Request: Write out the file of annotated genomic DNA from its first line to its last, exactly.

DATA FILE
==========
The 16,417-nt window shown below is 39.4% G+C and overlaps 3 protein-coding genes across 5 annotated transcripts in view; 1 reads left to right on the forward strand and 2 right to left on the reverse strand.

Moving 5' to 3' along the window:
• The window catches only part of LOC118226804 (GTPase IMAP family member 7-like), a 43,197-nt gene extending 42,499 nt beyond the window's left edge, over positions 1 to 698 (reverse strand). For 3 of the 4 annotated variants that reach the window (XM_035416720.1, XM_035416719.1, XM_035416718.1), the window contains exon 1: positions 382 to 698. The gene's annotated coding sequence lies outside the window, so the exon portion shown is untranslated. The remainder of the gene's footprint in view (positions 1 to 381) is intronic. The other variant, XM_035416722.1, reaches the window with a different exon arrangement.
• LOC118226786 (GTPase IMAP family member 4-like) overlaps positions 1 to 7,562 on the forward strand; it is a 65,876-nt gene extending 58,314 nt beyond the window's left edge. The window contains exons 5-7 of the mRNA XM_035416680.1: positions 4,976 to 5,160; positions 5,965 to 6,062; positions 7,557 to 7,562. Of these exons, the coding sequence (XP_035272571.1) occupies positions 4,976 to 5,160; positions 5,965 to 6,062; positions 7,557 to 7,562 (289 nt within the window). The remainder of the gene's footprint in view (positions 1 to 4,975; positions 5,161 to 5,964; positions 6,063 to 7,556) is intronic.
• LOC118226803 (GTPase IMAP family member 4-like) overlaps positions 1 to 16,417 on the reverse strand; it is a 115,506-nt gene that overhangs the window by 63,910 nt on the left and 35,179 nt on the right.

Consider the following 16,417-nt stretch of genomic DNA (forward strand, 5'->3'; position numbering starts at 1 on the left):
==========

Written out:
The 16,417-nt window shown below is 39.4% G+C and overlaps 3 protein-coding genes across 5 annotated transcripts in view; 1 reads left to right on the forward strand and 2 right to left on the reverse strand.

Moving 5' to 3' along the window:
• The window catches only part of LOC118226804 (GTPase IMAP family member 7-like), a 43,197-nt gene extending 42,499 nt beyond the window's left edge, over positions 1 to 698 (reverse strand). For 3 of the 4 annotated variants that reach the window (XM_035416720.1, XM_035416719.1, XM_035416718.1), the window contains exon 1: positions 382 to 698. The gene's annotated coding sequence lies outside the window, so the exon portion shown is untranslated. The remainder of the gene's footprint in view (positions 1 to 381) is intronic. The other variant, XM_035416722.1, reaches the window with a different exon arrangement.
• LOC118226786 (GTPase IMAP family member 4-like) overlaps positions 1 to 7,562 on the forward strand; it is a 65,876-nt gene extending 58,314 nt beyond the window's left edge. The window contains exons 5-7 of the mRNA XM_035416680.1: positions 4,976 to 5,160; positions 5,965 to 6,062; positions 7,557 to 7,562. Of these exons, the coding sequence (XP_035272571.1) occupies positions 4,976 to 5,160; positions 5,965 to 6,062; positions 7,557 to 7,562 (289 nt within the window). The remainder of the gene's footprint in view (positions 1 to 4,975; positions 5,161 to 5,964; positions 6,063 to 7,556) is intronic.
• LOC118226803 (GTPase IMAP family member 4-like) overlaps positions 1 to 16,417 on the reverse strand; it is a 115,506-nt gene that overhangs the window by 63,910 nt on the left and 35,179 nt on the right.

Consider the following 16,417-nt stretch of genomic DNA (forward strand, 5'->3'; position numbering starts at 1 on the left):